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Latest reports:
March 2018

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Current news highlights covered in our analytical reports:

  • All products:  validity of EU compliance certificates in UK after Brexit
  • All products:  clarification of when the precautionary principle may be invoked
  • Waste of all products:  new study of chemical risks in recycling, and of risks from plastic waste
  • Waste of electrical products:  new reporting requirements
  • Electrical products:  exemptions from ROHS extended
  • Cyber-security:  lack of progress may jeopardise rollout of 5G
  • Free trade:  South America, Armenia
  • Eco-design / energy efficiency: comments sought on next phase of EU regulation
  • Energy efficiency in buildings:  EU objectives revised
  • Eco-label for TV sets
  • Toys:  high non-compliance identified with limit levels for phthalates
  • Radiocommunications:  control centres for Galileo satellite systems
  • Textiles:  new fibre recognised;  restrictions on carcinogenic dyestuffs
  • Cosmetics:  new restrictions on wash-off cosmetics
  • Chemicals:  ore substances made subject to authorisation; microplastics targeted for action
  • Food contact materials:  new plastics authorised
  • Foods:  new report finds neonicotinoids dangerous
  • Construction products regulation:  public consultation on the case for reision / abandonment
  • Routine standards update:  construction products

About us – how we got to where we are

Single Market Ventures is a private company, founded in 1988, located in Brussels, and independent of any manufacturing, distribution, testing, certification, government or other organisation. We have consistently maintained an independent stance.

We began with a concentration on efforts to eliminate what are called technical barriers to trade (TBT) inside Europe. Those efforts were one of the major strategic themes during Europe’s most important phase of its regional trade integration. Through the European Single Market, the notion of cross-border one-stop approval (one product, one test, accepted everywhere) became a reality for the first time in the world, even if only within one region. And the total European market was so large that the whole world was interested in its implications. We began by providing information and advice on those European technical harmonisation programmes, to clients inside and outside Europe. The programmes have never ended: as each new field of business develops, new challenges arise to create barrier-free markets.

While we still cover those programmes in the EU, we have also broadened our activity over time, in three directions – geographical scope, content, and strategic breadth:

  • Geographical scope: our work has spread beyond Europe, and we now examine the implications of global harmonisation programmes, not just European. The World Trade Organisation took over many of the European principles of one-stop approval in its Technical Barriers to Trade Agreement of 1995. Other regions of the world, such as APEC or ASEAN, have made varying degrees of progress towards regional integration. International standards programmes have steadily risen in importance, often driven by the private sector, while governments have moved to broader harmonisation of policies in fields such as energy efficiency and medical devices.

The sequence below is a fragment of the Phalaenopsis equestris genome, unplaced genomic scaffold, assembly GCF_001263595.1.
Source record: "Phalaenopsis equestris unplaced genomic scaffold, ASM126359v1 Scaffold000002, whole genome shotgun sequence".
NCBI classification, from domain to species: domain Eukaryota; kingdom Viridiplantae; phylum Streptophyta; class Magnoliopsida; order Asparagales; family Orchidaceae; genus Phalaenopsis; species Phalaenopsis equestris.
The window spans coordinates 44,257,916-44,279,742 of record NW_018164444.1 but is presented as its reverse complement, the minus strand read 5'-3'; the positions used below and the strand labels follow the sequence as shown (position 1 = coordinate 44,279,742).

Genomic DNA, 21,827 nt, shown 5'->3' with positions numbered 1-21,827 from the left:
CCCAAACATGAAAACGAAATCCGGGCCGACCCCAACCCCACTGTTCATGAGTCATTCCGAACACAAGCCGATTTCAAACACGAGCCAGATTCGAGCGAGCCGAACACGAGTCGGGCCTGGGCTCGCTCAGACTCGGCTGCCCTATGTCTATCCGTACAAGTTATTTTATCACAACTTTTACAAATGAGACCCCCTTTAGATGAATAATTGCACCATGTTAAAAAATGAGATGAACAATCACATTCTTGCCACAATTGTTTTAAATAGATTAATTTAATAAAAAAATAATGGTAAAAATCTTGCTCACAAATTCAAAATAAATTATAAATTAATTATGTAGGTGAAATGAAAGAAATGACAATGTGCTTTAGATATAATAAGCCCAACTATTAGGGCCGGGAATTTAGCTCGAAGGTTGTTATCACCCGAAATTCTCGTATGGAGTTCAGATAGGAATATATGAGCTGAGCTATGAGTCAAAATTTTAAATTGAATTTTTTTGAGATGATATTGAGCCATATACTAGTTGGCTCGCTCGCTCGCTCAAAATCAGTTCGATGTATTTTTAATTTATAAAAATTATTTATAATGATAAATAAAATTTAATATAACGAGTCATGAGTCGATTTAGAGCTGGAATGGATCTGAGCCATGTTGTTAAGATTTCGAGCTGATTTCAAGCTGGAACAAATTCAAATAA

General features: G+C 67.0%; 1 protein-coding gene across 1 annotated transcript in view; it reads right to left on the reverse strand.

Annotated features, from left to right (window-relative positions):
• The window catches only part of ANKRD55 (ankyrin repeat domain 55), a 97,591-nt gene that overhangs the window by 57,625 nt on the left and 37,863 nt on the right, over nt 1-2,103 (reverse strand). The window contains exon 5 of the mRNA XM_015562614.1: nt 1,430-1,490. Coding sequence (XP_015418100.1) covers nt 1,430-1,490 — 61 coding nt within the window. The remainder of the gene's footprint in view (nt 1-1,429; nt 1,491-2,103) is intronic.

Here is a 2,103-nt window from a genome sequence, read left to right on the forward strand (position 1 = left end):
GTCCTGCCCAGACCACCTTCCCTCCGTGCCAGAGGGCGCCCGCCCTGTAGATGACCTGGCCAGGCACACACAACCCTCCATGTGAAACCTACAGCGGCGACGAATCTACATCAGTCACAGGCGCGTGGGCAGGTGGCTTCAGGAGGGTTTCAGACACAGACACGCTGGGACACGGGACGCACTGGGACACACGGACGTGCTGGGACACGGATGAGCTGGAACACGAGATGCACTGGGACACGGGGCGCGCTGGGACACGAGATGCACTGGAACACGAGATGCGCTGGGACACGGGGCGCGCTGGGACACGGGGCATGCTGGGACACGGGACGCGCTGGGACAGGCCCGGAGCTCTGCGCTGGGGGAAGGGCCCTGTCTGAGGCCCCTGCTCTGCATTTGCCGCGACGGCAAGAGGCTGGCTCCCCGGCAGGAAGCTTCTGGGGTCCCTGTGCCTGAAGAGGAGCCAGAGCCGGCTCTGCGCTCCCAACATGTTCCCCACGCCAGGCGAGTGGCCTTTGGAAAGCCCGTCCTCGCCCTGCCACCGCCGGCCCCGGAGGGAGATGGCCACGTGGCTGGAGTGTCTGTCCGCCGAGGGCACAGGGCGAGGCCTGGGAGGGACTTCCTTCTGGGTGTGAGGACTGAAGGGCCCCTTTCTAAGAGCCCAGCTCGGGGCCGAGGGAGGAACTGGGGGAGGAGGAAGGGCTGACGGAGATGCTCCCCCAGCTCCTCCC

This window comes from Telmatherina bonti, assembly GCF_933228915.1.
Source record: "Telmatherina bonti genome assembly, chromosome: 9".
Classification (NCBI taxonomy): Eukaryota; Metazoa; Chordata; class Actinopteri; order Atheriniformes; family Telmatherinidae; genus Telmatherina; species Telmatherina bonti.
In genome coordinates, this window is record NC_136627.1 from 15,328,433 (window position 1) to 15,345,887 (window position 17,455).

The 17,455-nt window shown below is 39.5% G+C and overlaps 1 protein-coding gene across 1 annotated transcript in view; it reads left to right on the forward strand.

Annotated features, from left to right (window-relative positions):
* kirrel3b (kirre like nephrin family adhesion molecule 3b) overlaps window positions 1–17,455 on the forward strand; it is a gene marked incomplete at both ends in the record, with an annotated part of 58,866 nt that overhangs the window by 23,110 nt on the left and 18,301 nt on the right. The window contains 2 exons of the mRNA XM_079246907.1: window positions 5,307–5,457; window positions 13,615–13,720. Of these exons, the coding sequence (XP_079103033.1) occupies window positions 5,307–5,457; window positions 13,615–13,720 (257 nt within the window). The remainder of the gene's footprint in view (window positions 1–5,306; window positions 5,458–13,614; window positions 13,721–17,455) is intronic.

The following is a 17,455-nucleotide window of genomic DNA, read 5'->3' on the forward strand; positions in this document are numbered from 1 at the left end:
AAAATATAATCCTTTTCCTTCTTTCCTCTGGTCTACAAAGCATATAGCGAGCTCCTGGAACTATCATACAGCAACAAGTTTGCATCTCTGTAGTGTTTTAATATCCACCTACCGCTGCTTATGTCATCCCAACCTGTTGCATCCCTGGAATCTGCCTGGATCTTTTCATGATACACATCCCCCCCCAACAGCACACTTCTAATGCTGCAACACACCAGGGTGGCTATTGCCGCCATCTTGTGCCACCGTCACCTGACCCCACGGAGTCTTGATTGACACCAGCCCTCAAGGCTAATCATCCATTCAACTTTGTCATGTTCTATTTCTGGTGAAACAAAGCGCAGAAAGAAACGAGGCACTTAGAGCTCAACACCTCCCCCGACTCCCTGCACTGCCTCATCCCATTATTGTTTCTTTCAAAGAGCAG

• Content: as the fields covered by harmonisation of this kind have expanded, our coverage has followed. When our company started, nanotechnology as a defined field was brand new, wireless communication was almost entirely limited to conventional broadcasting services and walkie-talkies, Internet harmonisation had barely begun (the first meeting of the Internet Engineering Task Force was in 1986), cross-border harmonisation of standards for services had not begun at all, and renewable energies were regarded with scepticism. Today, all those fields are bubbling with activity and programmes for harmonisation.

  • Strategy: we work increasingly on broader, strategic issues for organisations seeking practical, operational responses to the developments on which we report. For example, what concrete opportunities emerge for which players from the ambitious plans for growth in renewable energies, and are new ventures, structures, or partnerships needed? How can a developing country attract new investment in that field? How should companies with major global sourcing operations obtain factual information on issues covered in Corporate Social Responsibility programmes, and who can provide that information to them? In all of those fields, significant harmonisation programmes are under way which offer opportunities for cross-border efficiencies and development. We help our clients identify and exploit those.

Our clients have so far come from around 30 countries, and from both government and the private sector. The founder of the company, for example, has for many years and on many projects acted as an independent advisor to the OECD (Organisation for Economic Cooperation and Development) on the role of harmonisation of this kind in trade liberalisation, and we have worked for a number of national governments. We have worked for major multinational manufacturing and certification organisations, as well as much smaller companies.


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